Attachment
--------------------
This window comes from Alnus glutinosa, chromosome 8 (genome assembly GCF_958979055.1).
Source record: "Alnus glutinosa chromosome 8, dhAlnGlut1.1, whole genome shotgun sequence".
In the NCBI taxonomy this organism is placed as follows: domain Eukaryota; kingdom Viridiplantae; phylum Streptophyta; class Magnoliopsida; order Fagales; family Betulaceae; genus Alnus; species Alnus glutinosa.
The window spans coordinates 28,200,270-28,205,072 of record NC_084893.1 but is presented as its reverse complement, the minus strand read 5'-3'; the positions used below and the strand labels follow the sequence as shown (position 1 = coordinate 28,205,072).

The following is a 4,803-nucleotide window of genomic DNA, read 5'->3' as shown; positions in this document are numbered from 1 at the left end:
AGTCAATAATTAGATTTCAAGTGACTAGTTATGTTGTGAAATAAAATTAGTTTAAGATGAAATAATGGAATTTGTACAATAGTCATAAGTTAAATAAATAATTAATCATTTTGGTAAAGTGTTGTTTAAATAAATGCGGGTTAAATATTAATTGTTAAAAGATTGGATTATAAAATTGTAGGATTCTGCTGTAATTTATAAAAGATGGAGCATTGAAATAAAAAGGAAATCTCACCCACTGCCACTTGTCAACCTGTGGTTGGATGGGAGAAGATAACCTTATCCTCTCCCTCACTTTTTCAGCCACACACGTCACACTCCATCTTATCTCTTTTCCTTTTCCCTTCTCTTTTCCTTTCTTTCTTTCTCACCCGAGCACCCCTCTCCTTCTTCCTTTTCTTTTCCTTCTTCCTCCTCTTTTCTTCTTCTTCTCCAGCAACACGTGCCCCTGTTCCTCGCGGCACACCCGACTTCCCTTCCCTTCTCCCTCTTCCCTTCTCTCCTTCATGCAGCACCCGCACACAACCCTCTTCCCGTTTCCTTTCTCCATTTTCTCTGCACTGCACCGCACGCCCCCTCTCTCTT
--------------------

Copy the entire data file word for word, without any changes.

This window comes from Alnus glutinosa, chromosome 8 (genome assembly GCF_958979055.1).
Source record: "Alnus glutinosa chromosome 8, dhAlnGlut1.1, whole genome shotgun sequence".
In the NCBI taxonomy this organism is placed as follows: domain Eukaryota; kingdom Viridiplantae; phylum Streptophyta; class Magnoliopsida; order Fagales; family Betulaceae; genus Alnus; species Alnus glutinosa.
The window spans coordinates 28,200,270-28,205,072 of record NC_084893.1 but is presented as its reverse complement, the minus strand read 5'-3'; the positions used below and the strand labels follow the sequence as shown (position 1 = coordinate 28,205,072).

The following is a 4,803-nucleotide window of genomic DNA, read 5'->3' as shown; positions in this document are numbered from 1 at the left end:
AGTCAATAATTAGATTTCAAGTGACTAGTTATGTTGTGAAATAAAATTAGTTTAAGATGAAATAATGGAATTTGTACAATAGTCATAAGTTAAATAAATAATTAATCATTTTGGTAAAGTGTTGTTTAAATAAATGCGGGTTAAATATTAATTGTTAAAAGATTGGATTATAAAATTGTAGGATTCTGCTGTAATTTATAAAAGATGGAGCATTGAAATAAAAAGGAAATCTCACCCACTGCCACTTGTCAACCTGTGGTTGGATGGGAGAAGATAACCTTATCCTCTCCCTCACTTTTTCAGCCACACACGTCACACTCCATCTTATCTCTTTTCCTTTTCCCTTCTCTTTTCCTTTCTTTCTTTCTCACCCGAGCACCCCTCTCCTTCTTCCTTTTCTTTTCCTTCTTCCTCCTCTTTTCTTCTTCTTCTCCAGCAACACGTGCCCCTGTTCCTCGCGGCACACCCGACTTCCCTTCCCTTCTCCCTCTTCCCTTCTCTCCTTCATGCAGCACCCGCACACAACCCTCTTCCCGTTTCCTTTCTCCATTTTCTCTGCACTGCACCGCACGCCCCCTCTCTCTT